Jallianwala Bagh Smarak
Part of: GS Prelims and Mains GS-I- Modern History
In News: Prime Minister Modi dedicated the renovated complex of Jallianwala Bagh Smarak to the nation.
- Elaborate heritage restoration works have been carried out in sync with the local architectural style of Punjab. The Shaheedi well has been repaired and restored with a redefined super structure
About Jallianwala Bagh Massacre
- Jallianwala Bagh Massacre, also called Massacre of Amritsar was an incident on April 13, 1919, in which British troops fired on a large crowd of unarmed Indians in an open space known as the Jallianwala Bagh in Amritsar in Punjab.
- A large but peaceful crowd had gathered at the Jallianwala Bagh to protest against the arrest of pro-Indian independence leaders Dr. Saifuddin Kitchlu and Dr. Satya Pal.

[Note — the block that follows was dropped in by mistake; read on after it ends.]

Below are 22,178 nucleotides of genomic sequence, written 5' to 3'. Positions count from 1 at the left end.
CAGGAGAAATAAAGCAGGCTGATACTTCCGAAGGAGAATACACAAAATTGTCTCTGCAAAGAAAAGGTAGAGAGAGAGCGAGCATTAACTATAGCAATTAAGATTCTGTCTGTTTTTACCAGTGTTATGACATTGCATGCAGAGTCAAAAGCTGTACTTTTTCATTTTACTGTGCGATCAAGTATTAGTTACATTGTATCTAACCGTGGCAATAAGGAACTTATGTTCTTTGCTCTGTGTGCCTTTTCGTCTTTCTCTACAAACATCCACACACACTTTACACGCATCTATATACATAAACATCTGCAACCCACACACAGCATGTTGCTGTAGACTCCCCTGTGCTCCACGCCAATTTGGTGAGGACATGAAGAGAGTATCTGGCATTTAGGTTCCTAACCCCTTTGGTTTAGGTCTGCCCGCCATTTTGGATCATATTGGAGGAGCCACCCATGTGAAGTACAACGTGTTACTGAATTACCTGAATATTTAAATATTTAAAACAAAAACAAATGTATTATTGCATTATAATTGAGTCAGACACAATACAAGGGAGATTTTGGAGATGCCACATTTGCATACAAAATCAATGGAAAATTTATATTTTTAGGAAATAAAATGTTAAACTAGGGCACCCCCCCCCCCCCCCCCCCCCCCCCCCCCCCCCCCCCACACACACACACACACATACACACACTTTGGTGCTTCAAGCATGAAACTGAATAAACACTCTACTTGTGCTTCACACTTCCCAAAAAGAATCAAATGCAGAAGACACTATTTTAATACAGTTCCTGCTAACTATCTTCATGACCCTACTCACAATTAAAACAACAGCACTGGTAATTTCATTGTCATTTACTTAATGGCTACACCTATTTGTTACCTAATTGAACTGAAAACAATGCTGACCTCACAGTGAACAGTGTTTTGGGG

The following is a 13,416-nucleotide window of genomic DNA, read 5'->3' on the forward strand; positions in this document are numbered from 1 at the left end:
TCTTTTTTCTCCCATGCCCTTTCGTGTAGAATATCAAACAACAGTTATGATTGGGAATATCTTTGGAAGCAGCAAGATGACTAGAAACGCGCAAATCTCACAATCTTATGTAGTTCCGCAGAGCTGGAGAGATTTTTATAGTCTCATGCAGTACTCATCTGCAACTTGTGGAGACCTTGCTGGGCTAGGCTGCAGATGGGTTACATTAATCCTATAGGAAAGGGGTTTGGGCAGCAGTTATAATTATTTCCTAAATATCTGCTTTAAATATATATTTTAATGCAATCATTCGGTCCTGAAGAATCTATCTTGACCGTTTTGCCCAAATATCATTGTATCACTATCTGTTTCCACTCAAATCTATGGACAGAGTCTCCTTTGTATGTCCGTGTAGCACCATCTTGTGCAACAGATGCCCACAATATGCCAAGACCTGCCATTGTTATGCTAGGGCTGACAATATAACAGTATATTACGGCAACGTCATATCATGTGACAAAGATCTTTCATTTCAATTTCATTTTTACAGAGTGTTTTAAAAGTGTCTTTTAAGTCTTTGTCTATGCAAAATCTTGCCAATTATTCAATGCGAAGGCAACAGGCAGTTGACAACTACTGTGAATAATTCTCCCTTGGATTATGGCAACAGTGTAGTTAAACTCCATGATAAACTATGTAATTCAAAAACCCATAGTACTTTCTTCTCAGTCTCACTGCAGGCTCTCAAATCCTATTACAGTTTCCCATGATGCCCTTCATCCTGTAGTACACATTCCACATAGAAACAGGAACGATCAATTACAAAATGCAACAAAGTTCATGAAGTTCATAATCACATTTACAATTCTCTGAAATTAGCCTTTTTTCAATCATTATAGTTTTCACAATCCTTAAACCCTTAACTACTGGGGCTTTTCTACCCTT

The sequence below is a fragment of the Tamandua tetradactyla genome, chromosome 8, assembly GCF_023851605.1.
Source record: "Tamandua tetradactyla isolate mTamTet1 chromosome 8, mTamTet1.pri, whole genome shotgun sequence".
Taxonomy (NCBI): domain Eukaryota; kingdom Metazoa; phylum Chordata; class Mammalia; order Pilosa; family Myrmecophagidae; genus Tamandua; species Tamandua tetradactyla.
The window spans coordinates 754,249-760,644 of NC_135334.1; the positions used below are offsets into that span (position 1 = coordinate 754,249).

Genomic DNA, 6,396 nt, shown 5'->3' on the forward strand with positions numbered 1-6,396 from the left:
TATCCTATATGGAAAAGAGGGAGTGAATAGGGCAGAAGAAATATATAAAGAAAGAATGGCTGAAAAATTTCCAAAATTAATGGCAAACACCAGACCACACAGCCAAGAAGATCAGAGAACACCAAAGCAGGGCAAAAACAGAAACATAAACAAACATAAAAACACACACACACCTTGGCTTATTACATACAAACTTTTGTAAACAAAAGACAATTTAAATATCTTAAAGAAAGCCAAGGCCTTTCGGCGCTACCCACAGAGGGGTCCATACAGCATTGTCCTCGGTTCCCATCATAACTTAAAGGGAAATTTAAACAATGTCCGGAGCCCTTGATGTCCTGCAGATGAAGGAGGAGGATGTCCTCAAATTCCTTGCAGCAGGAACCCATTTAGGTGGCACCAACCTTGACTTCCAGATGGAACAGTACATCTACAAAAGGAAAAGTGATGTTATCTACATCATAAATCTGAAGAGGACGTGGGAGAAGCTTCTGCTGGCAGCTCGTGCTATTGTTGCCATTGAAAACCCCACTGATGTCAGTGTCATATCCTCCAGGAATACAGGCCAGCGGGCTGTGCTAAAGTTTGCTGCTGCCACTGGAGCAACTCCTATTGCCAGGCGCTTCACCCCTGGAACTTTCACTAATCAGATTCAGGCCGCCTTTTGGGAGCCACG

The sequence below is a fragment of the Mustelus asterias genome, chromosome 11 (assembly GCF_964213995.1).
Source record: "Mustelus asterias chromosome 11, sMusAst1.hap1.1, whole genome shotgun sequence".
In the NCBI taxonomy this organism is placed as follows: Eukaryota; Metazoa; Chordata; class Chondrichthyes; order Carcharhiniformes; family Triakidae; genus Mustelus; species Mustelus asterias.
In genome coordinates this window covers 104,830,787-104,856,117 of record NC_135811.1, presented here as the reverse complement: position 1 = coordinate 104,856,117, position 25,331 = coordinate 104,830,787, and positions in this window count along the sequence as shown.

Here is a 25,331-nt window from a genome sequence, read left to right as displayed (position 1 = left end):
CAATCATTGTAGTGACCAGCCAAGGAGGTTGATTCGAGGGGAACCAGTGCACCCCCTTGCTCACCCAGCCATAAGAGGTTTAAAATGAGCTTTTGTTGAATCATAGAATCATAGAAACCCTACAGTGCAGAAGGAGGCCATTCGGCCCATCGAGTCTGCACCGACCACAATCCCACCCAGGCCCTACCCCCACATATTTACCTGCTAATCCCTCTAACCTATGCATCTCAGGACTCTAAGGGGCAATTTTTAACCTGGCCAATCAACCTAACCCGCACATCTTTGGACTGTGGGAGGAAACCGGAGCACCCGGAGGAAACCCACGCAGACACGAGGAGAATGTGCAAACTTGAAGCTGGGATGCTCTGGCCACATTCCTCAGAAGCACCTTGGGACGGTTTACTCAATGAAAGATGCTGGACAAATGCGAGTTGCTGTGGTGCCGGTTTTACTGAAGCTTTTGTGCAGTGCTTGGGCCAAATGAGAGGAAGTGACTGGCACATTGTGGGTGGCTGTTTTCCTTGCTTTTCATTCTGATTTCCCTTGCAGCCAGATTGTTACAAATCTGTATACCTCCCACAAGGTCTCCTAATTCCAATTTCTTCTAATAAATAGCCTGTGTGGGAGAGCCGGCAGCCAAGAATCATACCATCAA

- Dr. Saifuddin Kitchlu and Dr. Satya Pal opposed the passing of Rowlat Act in early 1919, which essentially extended the repressive wartime measures.
- In response to the public gathering at Bagh, the British Brigadier-General R. E. H. Dyer surrounded the Bagh with his soldiers. After blocking the exit with his troops, he ordered them to shoot at the crowd, continuing to fire even as protestors tried to flee.
- The Jallianwala Bagh could only be exited on one side, as its other three sides were enclosed by buildings.
- At least 1000 people were killed and over 1,200 other people were injured
- The ineffective inquiry by Disorders Inquiry Committee (also known as Hunters Commission) together with the initial praise for Dyer, fuelled great widespread anger against the British among the Indian populace, leading to the Non-cooperation movement of 1920–22.
- This incident shocked Rabindranath Tagore (the first Indian and Asian Nobel laureate) to such an extent that he renounced his knighthood.
- Britain never formally apologised for the massacre but expressed “regret” in 2019.